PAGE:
The application for a 3D mark on a bottle shape with label was rejected. According to the CJEU, the sign is devoid of any distinctive character in the beverage sector, which is characterized by a wide variety of packaging shapes.
The trademark applicant is Brasserie St Avold (France). In March 2018 it applied for a 3D sign as an EU trademark as an international registration designating the European Union.
The main beverages claimed were beverages, including alcoholic beverages such as beer and wine, in the Nice classes 32 and 33. This sign applied for as a 3D trademark showed the shape of a dark bottle – with label.
TM application: lack of distinctiveness
However, the desired trademark application for a bottle shape with label was rejected by the European Trademark Office (EUIPO) due to lack of distinctiveness. The shape of a dark bottle is absolutely common in the beverage industry. Furthermore, a bottle is the most obvious form of packaging for alcoholic and non-alcoholic beverages. Consequently, the shape of the bottle can only be considered distinctive if it departs significantly from the norm. That is not the case here.
The brasserie appealed against this decision and brought the case before the Court of Justice of European Uni0n (CJEU/CFI). In particular, it argued that the claimed trademark rights refer to a specific label that is unmistakably attached to a bottle, and not the bottle shape itself.
CJEU: Bottle shape with label
In the light of those facts, the European Court found, first of all, that the sign applied for was in fact a three-dimensional sign, as represented in the application for registration and the application for protection, namely as a bottle with a crown cap and label.
However, a bottle shape cannot be protected as a 3D mark Bottle shape with label, the CJEU decided.
The average consumer normally does not proceed to assume the origin of a product on the basis of its shape or the shape of its packaging in the absence of any graphic or word element, the Court explained. In such a case – such as the present one – it may be more difficult for a 3D mark to prove distinctiveness than in the case of a word or figurative mark. In this context, the CJEU referred to the case law on 3D marks (see ECJ judgment Wajos, C-783/18 P, 2019).
In fact, however, the shape of the dark-colored bottle crowned by a cap was common in the beverage industry, i.e. by no means unusual in the industry.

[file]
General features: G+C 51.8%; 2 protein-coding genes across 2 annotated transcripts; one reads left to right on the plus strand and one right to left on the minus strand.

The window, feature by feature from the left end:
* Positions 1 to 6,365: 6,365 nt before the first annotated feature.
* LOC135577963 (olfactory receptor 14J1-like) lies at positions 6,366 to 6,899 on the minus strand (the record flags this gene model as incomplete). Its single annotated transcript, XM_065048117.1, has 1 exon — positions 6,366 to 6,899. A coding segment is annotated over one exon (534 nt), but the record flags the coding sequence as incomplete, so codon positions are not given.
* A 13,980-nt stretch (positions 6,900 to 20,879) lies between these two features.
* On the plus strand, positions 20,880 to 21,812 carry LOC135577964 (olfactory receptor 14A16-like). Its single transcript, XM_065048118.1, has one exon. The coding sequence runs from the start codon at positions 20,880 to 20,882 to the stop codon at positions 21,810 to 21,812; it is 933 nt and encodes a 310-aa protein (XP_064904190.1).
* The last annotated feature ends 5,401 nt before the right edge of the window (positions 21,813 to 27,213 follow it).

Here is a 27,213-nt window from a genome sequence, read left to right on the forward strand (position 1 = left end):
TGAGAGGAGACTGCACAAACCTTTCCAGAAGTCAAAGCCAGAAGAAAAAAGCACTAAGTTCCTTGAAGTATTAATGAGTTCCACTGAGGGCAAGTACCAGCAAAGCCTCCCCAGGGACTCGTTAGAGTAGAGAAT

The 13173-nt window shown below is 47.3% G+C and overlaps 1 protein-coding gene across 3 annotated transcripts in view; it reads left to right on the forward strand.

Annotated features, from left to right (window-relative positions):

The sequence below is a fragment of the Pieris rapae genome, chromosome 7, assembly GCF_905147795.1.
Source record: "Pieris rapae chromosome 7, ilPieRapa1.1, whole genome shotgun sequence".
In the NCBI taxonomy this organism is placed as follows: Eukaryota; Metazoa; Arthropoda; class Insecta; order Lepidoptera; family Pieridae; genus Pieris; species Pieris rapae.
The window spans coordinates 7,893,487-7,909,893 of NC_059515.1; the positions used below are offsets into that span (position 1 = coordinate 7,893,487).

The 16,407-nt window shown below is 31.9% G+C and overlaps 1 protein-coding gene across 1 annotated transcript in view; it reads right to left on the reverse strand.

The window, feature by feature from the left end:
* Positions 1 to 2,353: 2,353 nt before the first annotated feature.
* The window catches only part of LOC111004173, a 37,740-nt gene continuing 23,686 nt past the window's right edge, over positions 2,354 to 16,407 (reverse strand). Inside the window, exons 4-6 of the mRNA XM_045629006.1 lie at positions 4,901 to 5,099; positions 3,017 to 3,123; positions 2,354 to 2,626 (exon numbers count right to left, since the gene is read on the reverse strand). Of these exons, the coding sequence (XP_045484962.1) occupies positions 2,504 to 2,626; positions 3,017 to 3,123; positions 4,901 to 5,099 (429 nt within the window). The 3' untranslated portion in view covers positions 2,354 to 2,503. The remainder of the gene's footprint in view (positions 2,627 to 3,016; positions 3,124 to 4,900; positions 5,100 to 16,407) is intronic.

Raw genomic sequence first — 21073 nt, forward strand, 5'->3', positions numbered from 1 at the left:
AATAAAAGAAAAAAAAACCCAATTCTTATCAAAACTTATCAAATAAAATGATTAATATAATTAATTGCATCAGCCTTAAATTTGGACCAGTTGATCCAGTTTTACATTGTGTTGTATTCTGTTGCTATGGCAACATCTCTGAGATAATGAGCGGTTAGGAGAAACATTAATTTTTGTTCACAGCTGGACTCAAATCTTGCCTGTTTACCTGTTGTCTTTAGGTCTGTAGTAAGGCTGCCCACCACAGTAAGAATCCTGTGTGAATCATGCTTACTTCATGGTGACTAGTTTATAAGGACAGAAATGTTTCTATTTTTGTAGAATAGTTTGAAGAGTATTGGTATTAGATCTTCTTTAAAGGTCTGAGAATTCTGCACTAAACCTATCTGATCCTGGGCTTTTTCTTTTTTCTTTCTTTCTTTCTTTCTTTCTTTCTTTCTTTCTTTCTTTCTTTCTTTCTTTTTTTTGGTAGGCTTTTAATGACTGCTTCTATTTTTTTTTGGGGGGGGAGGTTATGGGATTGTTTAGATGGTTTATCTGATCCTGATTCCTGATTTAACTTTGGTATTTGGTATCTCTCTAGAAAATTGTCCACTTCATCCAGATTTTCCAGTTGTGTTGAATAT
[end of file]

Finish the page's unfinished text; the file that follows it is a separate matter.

Label: large variety of shapes
Nor can the label on the bottle serve as an indication of origin. For the standard and habits in the field of labels are characterized by a great variety of forms of representation, the court found.
Therefore, the plaintiff could not rely on one form of the label, but a label comprises all forms that the consumer is used to seeing on the market, the CJEU ruled. Moreover, the average consumer will expect the label to be the medium for information about the products concerned, including an indication of their commercial origin, but not the origin per se. Consumers would therefore perceive the sign in question ”bottle shape with label” as an aesthetic, decorative or functional refinement of the products in question which, moreover, does not differ significantly from the standards of the industry.
The CJEU therefore dismissed the action in its entirety.
This ruling is another important contribution to the case law and trademark protection of a bottle shape. Although a gold-plated bottle shape was granted trademark protection by the CFI in May 2019, the court rejected trademark protection for the distinctive bottle shape for Franconian wine in September 2019. In the already cited Wajos judgment, the ECJ had also granted trademark protection for a bottle shape with a bulge on the bottle neck.
These different judgements can be used for trademark applications and also for appeals in the field of bottle shape. Please feel free to contact us.